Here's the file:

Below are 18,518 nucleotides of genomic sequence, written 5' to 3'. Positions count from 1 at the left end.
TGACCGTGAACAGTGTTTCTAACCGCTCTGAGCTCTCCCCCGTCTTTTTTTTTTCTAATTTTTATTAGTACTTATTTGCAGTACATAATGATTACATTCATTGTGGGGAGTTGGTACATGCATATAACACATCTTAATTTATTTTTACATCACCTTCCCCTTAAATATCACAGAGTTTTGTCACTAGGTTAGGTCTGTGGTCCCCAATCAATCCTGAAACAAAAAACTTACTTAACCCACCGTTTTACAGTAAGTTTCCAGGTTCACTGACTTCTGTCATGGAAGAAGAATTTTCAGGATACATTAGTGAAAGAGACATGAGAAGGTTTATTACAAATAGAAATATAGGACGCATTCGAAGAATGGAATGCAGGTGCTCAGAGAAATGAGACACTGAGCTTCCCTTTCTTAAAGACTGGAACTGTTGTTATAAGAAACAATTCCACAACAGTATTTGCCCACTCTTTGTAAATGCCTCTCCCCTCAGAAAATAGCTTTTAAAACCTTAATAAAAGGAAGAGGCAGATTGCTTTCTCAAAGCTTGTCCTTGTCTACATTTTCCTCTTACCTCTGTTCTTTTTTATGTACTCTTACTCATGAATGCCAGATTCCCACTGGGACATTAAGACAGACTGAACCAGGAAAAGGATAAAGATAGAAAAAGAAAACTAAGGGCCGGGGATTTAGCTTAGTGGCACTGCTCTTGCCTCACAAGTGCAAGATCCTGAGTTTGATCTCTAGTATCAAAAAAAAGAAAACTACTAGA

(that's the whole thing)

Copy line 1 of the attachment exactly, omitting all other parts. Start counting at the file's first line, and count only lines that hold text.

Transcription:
Below are 18,518 nucleotides of genomic sequence, written 5' to 3'. Positions count from 1 at the left end.